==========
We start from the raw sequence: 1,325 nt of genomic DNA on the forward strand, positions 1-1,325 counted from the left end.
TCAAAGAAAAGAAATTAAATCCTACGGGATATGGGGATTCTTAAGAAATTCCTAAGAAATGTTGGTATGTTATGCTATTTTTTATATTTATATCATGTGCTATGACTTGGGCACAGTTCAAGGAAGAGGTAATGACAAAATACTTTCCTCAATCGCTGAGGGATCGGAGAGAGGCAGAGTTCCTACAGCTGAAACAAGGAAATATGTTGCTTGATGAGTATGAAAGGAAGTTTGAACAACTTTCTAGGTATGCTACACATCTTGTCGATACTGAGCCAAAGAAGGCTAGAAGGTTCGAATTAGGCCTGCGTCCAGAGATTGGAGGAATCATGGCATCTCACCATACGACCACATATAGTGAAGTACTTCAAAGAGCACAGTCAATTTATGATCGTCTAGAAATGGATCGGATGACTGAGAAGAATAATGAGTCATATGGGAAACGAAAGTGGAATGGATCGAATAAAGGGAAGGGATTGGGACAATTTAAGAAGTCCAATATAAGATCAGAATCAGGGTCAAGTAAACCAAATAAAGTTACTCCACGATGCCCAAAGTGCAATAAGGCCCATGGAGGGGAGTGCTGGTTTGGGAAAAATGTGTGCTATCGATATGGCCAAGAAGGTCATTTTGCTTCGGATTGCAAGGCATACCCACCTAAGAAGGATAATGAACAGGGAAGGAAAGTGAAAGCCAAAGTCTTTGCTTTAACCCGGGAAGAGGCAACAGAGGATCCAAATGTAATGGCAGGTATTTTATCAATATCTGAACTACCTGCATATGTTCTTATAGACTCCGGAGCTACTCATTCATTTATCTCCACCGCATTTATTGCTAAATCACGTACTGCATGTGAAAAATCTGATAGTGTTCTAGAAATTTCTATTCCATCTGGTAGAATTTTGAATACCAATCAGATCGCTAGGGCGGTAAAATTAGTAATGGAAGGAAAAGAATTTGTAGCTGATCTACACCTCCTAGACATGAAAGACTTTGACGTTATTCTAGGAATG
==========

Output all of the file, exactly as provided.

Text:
We start from the raw sequence: 1,325 nt of genomic DNA on the forward strand, positions 1-1,325 counted from the left end.
TCAAAGAAAAGAAATTAAATCCTACGGGATATGGGGATTCTTAAGAAATTCCTAAGAAATGTTGGTATGTTATGCTATTTTTTATATTTATATCATGTGCTATGACTTGGGCACAGTTCAAGGAAGAGGTAATGACAAAATACTTTCCTCAATCGCTGAGGGATCGGAGAGAGGCAGAGTTCCTACAGCTGAAACAAGGAAATATGTTGCTTGATGAGTATGAAAGGAAGTTTGAACAACTTTCTAGGTATGCTACACATCTTGTCGATACTGAGCCAAAGAAGGCTAGAAGGTTCGAATTAGGCCTGCGTCCAGAGATTGGAGGAATCATGGCATCTCACCATACGACCACATATAGTGAAGTACTTCAAAGAGCACAGTCAATTTATGATCGTCTAGAAATGGATCGGATGACTGAGAAGAATAATGAGTCATATGGGAAACGAAAGTGGAATGGATCGAATAAAGGGAAGGGATTGGGACAATTTAAGAAGTCCAATATAAGATCAGAATCAGGGTCAAGTAAACCAAATAAAGTTACTCCACGATGCCCAAAGTGCAATAAGGCCCATGGAGGGGAGTGCTGGTTTGGGAAAAATGTGTGCTATCGATATGGCCAAGAAGGTCATTTTGCTTCGGATTGCAAGGCATACCCACCTAAGAAGGATAATGAACAGGGAAGGAAAGTGAAAGCCAAAGTCTTTGCTTTAACCCGGGAAGAGGCAACAGAGGATCCAAATGTAATGGCAGGTATTTTATCAATATCTGAACTACCTGCATATGTTCTTATAGACTCCGGAGCTACTCATTCATTTATCTCCACCGCATTTATTGCTAAATCACGTACTGCATGTGAAAAATCTGATAGTGTTCTAGAAATTTCTATTCCATCTGGTAGAATTTTGAATACCAATCAGATCGCTAGGGCGGTAAAATTAGTAATGGAAGGAAAAGAATTTGTAGCTGATCTACACCTCCTAGACATGAAAGACTTTGACGTTATTCTAGGAATG